Friday, January 22, 2016

Middle School in Toronto

I just dropped in on an open house to the middle school in our neighbourhood.  My son will be going there next year.  I realize some parents are shopping around for that personalized experience for their children, but I am more than happy to just send him to the middle school to which we "belong."  In fact, we moved specifically to get into this catchment area.

The middle school is quite large despite having only 2 grades - 7 and 8.  I believe they said it normally has 450 students across the two grades.  There are three tracks -- the standard one with instruction in English, a French immersion and an extended French where somewhat over half the instruction is in French.  I personally was encouraging him in this direction (extended French), but it just wasn't anything he was interested in.

While my middle school had grade 6 as well, otherwise this reminds me quite a bit of my middle school.  It has a pool.  The kids are in home room and basically move in "pods" with their group, though apparently they rotate the kids on the more elective courses -- shop (here called STEM), home arts (sewing and cooking) and art instruction.  I think all kids end up taking these for 7th and 8th grade, but they break up the groups and rotate them through 3 times a year.  They also shuffle the kids for gym and swimming.  That seems like a pretty good system.

Part of me wants to wrap him up in bubble wrap and not let him too close to the power tools in STEM, but he just has to be careful (and they may not even use the jig saws until 8th grade -- it wasn't clear).  And I have vowed to not be too much of a helicopter parent.  After all, I had huge amount of freedom growing up and in school, certainly compared to what he experiences.

I simply can't remember if we had lockers in middle school or not until high school, but they have them here.  He was pretty thrilled about that.  On the whole, I think he'll have a good time.  He does make friends so easily.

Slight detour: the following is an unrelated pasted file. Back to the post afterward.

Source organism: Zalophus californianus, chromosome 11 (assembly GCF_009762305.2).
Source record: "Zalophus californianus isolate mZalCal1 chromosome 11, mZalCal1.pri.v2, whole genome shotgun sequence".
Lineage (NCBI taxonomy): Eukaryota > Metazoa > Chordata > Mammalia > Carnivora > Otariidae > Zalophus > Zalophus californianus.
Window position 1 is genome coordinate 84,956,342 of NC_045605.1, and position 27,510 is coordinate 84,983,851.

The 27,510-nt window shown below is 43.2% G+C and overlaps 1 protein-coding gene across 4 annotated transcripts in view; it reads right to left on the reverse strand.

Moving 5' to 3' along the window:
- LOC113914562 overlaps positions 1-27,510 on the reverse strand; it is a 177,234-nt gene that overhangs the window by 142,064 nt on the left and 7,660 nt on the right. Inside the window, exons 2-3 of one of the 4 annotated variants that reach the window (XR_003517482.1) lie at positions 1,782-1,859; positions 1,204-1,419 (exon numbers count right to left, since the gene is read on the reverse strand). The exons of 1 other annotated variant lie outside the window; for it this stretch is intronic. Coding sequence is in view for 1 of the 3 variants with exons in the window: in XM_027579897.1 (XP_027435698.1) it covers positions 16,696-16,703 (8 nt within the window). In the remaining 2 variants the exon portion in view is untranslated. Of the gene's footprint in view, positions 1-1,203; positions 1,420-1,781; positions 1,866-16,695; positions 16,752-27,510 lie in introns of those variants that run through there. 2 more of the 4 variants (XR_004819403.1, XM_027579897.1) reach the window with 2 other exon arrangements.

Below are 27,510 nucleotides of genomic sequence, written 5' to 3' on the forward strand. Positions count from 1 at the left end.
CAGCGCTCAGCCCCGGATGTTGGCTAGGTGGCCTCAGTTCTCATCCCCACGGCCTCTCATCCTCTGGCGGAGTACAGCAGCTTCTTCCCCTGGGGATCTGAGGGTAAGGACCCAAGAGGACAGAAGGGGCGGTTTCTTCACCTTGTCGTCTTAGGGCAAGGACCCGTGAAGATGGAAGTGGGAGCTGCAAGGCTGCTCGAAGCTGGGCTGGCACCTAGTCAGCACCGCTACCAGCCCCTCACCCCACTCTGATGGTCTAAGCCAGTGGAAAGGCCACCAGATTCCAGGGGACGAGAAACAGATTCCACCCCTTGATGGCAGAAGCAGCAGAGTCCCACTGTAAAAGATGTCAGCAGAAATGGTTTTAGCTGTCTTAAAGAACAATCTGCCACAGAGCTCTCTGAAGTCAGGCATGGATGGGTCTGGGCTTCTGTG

It does seem a fair bit like my middle school but it is much larger than the one my wife went to.  (The high school is also quite large.)

I found two things disappointing -- one moderately serious and one very serious.  They don't have enough time to make band a stand alone class.  In fact, it is possible to have children pulled out for band and strings, but it is sort of random which classes they miss.  That suggests this really is more like small group instruction/lessons and not putting an actual band together.  He's not all that interested anyway, but if there is a more formal band program at the high school, it would be all but impossible to catch up.  Anyway, it is a shame, since the elementary does have sort of an arts/music focus and he'll be losing that.

The second issue, which I find far more obnoxious, is that due to a relatively large number of parents who objected to their children taking co-ed gym and in particular swimming classes, they have made all the phys ed instruction single sex.  I deeply resent this, as it sends entirely the wrong message about how boys and girls should interact.  I do understand that these parents have strong objections to their daughters mixing with boys, but they chose to come to Canada with its relatively secular society.  (Personally I do feel there is far too much respect given to religion even here.)  Yes, I can see the downside of children not participating in gym, but I think that would be the better course.  The current accomodationist approach just lets one group hold the rest of society hostage, and it pisses me off.  It's pretty much the same thing going on with the new sex ed curriculum where one school is more or less shutting down to these obnoxious parents and their demands.  I guess that isn't such a flashpoint here, and the principal has decided to pick and choose his battles (bending on swimming but not the sex ed curriculum), but I am still very disappointed.  Nonetheless, I will try not to let this one issue outweigh the overall good vibes I had from the school visit.

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